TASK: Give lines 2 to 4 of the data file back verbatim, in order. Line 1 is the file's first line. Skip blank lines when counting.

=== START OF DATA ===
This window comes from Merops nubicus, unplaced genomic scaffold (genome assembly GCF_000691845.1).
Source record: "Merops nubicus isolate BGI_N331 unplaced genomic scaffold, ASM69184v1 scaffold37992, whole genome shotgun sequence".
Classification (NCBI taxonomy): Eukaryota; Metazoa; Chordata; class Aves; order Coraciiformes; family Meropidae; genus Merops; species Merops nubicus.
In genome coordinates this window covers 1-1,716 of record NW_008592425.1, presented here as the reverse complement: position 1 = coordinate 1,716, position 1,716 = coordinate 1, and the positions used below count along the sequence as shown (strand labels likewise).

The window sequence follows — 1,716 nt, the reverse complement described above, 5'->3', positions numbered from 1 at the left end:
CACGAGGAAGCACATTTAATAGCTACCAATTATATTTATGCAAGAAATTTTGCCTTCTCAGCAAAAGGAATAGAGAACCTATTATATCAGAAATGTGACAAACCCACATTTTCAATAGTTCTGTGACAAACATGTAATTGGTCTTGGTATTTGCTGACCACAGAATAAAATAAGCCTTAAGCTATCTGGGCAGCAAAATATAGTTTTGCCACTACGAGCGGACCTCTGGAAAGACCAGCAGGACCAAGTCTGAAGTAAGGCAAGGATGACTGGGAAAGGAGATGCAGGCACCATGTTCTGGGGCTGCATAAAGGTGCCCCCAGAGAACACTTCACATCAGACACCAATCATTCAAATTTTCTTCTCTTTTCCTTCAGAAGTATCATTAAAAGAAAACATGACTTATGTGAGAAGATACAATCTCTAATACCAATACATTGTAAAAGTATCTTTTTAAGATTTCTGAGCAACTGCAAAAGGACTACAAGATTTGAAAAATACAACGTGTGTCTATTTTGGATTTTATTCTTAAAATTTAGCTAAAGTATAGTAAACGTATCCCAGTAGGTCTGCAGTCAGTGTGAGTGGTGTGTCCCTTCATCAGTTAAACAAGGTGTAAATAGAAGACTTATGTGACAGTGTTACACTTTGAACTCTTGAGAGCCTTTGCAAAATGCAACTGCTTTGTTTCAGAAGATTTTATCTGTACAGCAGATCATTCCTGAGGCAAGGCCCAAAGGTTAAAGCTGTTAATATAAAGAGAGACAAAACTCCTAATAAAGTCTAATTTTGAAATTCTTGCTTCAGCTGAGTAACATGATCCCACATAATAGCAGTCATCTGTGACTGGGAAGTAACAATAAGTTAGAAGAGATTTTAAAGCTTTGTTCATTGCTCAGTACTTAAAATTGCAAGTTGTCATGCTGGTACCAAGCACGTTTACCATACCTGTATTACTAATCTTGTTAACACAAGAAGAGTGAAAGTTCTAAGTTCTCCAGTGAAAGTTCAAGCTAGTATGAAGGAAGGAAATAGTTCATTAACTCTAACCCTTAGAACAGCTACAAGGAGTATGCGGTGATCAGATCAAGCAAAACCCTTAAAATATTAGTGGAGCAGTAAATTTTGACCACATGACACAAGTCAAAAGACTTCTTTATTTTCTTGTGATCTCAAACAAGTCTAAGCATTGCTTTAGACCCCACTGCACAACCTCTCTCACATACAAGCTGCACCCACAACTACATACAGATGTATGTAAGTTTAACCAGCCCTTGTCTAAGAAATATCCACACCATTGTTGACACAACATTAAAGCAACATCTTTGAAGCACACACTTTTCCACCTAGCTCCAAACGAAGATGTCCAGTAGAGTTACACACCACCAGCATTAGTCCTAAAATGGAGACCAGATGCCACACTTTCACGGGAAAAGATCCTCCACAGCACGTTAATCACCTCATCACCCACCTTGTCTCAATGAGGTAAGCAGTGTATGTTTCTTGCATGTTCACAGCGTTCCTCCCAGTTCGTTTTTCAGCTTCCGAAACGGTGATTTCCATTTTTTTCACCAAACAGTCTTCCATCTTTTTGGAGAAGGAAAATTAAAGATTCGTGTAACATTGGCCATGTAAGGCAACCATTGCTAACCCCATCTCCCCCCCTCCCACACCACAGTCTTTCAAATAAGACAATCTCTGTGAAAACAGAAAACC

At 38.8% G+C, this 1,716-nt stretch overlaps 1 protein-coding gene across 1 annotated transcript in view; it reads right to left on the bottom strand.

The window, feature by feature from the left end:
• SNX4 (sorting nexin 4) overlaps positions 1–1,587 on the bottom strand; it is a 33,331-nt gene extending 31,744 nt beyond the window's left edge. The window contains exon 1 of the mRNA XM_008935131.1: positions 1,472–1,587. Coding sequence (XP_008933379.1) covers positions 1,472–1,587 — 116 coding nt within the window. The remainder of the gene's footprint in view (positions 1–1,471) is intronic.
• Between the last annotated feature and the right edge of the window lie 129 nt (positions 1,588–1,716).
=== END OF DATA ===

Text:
Source record: "Merops nubicus isolate BGI_N331 unplaced genomic scaffold, ASM69184v1 scaffold37992, whole genome shotgun sequence".
Classification (NCBI taxonomy): Eukaryota; Metazoa; Chordata; class Aves; order Coraciiformes; family Meropidae; genus Merops; species Merops nubicus.
In genome coordinates this window covers 1-1,716 of record NW_008592425.1, presented here as the reverse complement: position 1 = coordinate 1,716, position 1,716 = coordinate 1, and the positions used below count along the sequence as shown (strand labels likewise).